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A Crash Course in Temaki-Style Sushi Awaits at These Heights Hand Roll Spots

Separated by only a mile, Hando and Handies Douzo are both serving the city’s trendiest sushi offering

A tuna-stuffed handroll at Hando
| Al Torres Photography for Hando
Amy McCarthy is a reporter at, focusing on pop culture, policy and labor, and only the weirdest online trends.

After decades of maki roll domination, temaki-style sushi is finally having a moment in Houston. Unlike the typical nori-wrapped rolls that are cut into bite-sized slices, these cylindrical rolls offer a solid portion of seasoned sushi rice and top-notch fish that’s reasonably priced, easy to eat, and served quickly.

As handrolls are trending across the state, Houston recently scored two of its own restaurants devoted to temaki-style sushi, and they’re both in the Heights, which makes it easy to scope out the scene. The first, Handies Douzo, took over a super-cute house at 3510 White Oak Drive, while Hando operates in a more modern, sleeker space that’s only about a mile away on West 11th Street.

Offering a happy medium in between terrible (but i) grocery store sushi and lavishly priced, multi-course omakase services at vaunted sushi establishments like Kata Robata and Uchi, these newcomers are a perfect option for a quick sushi dinner that doesn’t skimp on quality.

Not particularly well-versed in the world of hand rolls? Consider a crash course in temaki sushi via a mini-crawl at Handies Douzo and Hando. For this crawl, there’s no real rules — start at one, end up at the other, and eat a whole lot of excellent raw fish (and more!) along the way.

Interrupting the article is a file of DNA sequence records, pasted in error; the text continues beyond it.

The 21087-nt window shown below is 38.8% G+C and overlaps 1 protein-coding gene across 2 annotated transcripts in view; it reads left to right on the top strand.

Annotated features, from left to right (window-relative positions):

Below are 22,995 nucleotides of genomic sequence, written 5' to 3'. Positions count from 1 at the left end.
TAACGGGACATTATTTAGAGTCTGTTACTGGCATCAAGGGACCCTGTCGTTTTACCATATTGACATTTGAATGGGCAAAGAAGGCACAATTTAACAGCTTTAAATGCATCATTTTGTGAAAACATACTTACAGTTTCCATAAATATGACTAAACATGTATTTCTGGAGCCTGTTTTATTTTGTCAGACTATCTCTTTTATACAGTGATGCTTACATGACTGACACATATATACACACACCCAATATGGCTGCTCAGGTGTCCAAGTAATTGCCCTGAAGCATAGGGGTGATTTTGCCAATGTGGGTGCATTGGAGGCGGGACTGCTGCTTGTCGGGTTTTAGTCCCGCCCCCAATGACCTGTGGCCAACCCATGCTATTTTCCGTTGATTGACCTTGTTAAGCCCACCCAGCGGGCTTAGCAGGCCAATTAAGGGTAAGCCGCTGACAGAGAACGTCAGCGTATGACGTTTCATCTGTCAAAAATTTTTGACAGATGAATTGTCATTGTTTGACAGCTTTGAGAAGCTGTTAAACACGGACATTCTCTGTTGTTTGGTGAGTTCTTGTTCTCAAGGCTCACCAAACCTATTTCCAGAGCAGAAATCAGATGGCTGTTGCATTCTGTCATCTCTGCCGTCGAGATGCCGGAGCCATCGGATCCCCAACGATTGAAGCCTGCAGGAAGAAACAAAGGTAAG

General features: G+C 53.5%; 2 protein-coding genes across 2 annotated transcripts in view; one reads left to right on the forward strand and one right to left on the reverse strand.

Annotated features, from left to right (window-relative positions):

A chef places a crab-stuffed handroll on a serving plate. Handies Douzo

Handies Douzo

A project of chefs Daniel Lee and Patrick Pham, who also operate sushi spot Kokoro at Bravery Chef Hall, Handies Douzo boasts a stripped-down, izakaya-style vibe in its tiny space. High-top stools at the 26-seat, U-shaped bar offers the only seating in the restaurant, and it can be a little bit tight when the restaurant is pretty crowded.

Still, Handies Douzo is definitely worth rubbing elbows with strangers. Beginners should definitely try the 3-roll set, which includes a killer spicy tuna roll that’s spiked with habanero and wrapped in perfectly crisp nori, along with Lee and Pham’s bright crudo preparations.

Note: Handies Douzo hasn’t secured its liquor license yet, which means that diners will have to bring their own bottles of sake or wine to share during dinner.

Three handrolls stuffed with an assortment of ingredients, sitting atop a wooden plank. Al Torres Photography


With a slightly lengthier menu, Hando boasts a fun selection of appetizers that’s worth a try. Instead of launching right into the handrolls, start with a bowl of hearty miso soup that’s topped with a fun, slightly spicy yuzu-mustard foam, or perhaps an order of crispy Brussels sprouts that’s showered in bonito flakes and drizzled with Japanese mayo.

Now, onto the handrolls: Like Handies Douzo, Hando offers excellent-quality fish, which means that it’s hard to go wrong with a classic salmon or yellowtail handroll. But also pay close attention to the vegetarian offerings — there’s a great tofu option that’s served with dashi jelly, and a deeply flavored mushroom roll that’s stuffed with enoki, beech, shiitake, and crunchy daikon sprouts.

Unlike Handies Douzo, Hando does have a cocktail menu, and it’s worth checking out. Consider the Sweet Gin Music, a spicy mix of herbal liqueur génépy, Roku gin, habanero, lime, and shishito pepper that’s served in a mug that’s shaped like a pufferfish.

Note: don’t bring cash to Hando — the restaurant only accepts credit cards.

Hando [Official Photo]

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